“I am an expressionist and a realist of the modern era”
Madison.- Chele Ramos, was born in Orem, Utah, USA, to a Latino father and an American mother. Her first language is English and she is learning Spanish to better connect with her roots; but she considers herself Latina because she comes from a fourth generation Latino family and she has never been to Mexico.
Chele, in addition to being a mother and homeschooler, as an artist she considers herself a realist painter and as such she is inspired by people, the universe, inner thoughts and feelings. Chele is an independent artist and her art is Realist Expressionism. Expressionism is based on the development of German literature from the years 1900-1920, for her art is a form of therapy for mental health.
Out loud, Chele says that artists need support from the community and the City to continue making art!!
Q.- Where do you live? How long have you been in Madison and why did you choose this city?
A.- I live just outside of Madison, in Sun Prairie. I grew up in Madison, moved away for several years and then moved back. I chose to move back because I have so much family in the Madison area.
Q.- Before starting your great adventure as an artist, what was your daily world like (BEFORE)? What did you do? Where did you live?
A.- Before I began painting, I worked odd jobs out in Portland, Oregon while going to school for Massage Therapy. I worked in the service industry mostly. After I graduated, I moved back to Madison with my husband, who I met in Massage School, and I worked as a Massage Therapist for several years. When I gave birth to my first son, I gave up Massage Therapy to be home with him. We decided to homeschool our kids, so I have been doing that for about 12 years.
Q.- What event, reason or motive prompted (catalyst) you to embark on this adventure of being an artist?
A.- I started painting as a way to reconnect with my creative side and do something good for my mental health.
Q.- Before embarking on the adventure of an artist, what made you doubt? What excuses or pretexts did you have in your mind?
A.- I was always too busy or too tired to draw or paint. Other people needed my attention all the time, so it was hard to find the time and energy do things for myself.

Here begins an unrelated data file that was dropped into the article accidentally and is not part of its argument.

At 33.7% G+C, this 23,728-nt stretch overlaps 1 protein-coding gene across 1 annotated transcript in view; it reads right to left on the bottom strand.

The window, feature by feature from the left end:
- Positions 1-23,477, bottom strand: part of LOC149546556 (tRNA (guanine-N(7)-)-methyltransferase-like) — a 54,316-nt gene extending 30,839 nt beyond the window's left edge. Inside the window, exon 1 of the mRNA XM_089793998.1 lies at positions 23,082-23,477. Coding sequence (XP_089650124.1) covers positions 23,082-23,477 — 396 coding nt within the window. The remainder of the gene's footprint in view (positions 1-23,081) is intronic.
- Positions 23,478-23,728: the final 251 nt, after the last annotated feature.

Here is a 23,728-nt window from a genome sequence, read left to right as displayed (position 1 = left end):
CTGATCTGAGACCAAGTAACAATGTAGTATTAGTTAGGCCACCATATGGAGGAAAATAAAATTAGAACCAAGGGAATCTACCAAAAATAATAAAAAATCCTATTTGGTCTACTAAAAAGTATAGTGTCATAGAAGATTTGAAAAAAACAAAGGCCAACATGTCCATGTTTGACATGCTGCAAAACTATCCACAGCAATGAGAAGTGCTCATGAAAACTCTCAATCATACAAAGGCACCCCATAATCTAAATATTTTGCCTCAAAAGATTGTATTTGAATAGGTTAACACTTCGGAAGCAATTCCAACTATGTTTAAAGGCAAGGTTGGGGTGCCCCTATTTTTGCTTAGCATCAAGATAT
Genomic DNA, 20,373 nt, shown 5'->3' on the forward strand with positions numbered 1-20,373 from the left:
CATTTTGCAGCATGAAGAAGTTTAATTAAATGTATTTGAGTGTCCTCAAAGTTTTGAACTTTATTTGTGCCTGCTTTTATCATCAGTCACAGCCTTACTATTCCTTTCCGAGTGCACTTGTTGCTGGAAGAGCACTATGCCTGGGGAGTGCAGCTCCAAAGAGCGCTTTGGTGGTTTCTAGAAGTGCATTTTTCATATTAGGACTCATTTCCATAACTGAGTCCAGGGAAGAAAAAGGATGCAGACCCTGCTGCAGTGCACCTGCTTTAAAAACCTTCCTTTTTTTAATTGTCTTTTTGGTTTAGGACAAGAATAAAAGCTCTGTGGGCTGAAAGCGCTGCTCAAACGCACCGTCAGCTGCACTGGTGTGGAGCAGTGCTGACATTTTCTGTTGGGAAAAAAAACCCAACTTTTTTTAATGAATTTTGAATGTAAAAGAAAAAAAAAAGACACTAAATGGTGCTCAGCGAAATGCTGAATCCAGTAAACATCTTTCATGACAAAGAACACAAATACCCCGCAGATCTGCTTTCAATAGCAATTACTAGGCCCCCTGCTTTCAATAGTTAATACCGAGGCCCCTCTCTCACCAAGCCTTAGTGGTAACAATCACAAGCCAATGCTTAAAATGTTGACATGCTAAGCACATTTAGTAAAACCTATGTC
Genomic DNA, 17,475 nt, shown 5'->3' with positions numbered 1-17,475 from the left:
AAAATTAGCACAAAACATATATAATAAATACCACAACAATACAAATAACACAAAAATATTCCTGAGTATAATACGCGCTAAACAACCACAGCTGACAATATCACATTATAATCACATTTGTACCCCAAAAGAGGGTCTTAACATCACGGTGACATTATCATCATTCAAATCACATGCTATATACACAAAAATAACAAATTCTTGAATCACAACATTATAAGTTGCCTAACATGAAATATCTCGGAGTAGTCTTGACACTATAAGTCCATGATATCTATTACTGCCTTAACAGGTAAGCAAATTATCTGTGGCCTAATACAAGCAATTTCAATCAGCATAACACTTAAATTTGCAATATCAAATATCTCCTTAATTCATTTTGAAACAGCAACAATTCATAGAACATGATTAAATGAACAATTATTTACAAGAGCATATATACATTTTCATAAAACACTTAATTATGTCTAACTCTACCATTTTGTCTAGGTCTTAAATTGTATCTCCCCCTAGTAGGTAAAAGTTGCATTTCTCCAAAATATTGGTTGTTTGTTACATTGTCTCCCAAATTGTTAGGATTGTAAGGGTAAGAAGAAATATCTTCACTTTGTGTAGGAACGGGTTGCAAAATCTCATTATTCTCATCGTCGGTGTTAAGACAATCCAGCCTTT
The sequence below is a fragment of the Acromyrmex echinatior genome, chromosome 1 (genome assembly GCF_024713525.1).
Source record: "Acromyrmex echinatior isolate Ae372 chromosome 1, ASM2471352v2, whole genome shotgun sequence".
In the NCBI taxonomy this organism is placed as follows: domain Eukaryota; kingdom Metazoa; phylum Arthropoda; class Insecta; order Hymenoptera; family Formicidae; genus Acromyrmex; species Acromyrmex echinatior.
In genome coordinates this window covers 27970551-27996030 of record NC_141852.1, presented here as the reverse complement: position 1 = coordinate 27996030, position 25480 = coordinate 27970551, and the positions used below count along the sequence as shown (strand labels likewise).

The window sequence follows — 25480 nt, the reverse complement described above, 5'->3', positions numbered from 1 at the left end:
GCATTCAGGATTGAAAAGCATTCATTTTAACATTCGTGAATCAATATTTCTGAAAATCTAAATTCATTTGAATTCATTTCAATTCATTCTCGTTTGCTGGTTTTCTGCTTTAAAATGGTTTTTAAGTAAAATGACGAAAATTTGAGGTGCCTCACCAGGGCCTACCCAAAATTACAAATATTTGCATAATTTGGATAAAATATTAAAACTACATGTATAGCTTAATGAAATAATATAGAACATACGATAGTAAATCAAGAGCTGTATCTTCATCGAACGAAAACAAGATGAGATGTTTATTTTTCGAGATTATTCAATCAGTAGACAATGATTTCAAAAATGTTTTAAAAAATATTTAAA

Q.- Who was your mentor or tutor, someone who encouraged you, advised you, or oriented you to keep going?
A.- I started painting with a friend of mine once per week at her house. She encouraged me to start painting, and many friends and family members have encouraged me to keep painting over the years. I have a fantastic support network.
Q.- How long have you been painting? Why this art form and not another? At what age did you start painting?
A.- I have been painting for about six years. I was almost 35 when I started painting. I wanted to learn to paint because I was curious about it. I drew a lot when I was a kid, but never really tried painting until I was older. My Grandmother was an oil painter, and my Mother painted when she was young, so I thought I’d try it. I like a challenge, and I thought painting was something that seemed challenging enough, but also achievable. I tried it and loved it.
Q.- What are your themes?
A.- I call myself a portrait artist, but as I grow my art is becoming more and more about mental health.
Q.- Where does your inspiration come from? inspirations? Why you paint?
A.- I am inspired by the people and the world around me, but also by my inner thoughts and feelings.
Q.- How do you connect to the fourth dimension? Method if any (meditation, etc)
A.- I would not call myself spiritual, but when I am in nature I feel a strong connection to the world and universe around me.
Q.- What do you want and hope to convey with your art/work?
A.- I hope to bring people a sense of hope and connection with my artwork. I hope to spark important conversations about mental health.
Q.- How can you define your art?
A.- My art is my way of searching within myself and expressing myself. My art is a part of me that I want to show the world. My art is for me as much as it is for the viewer.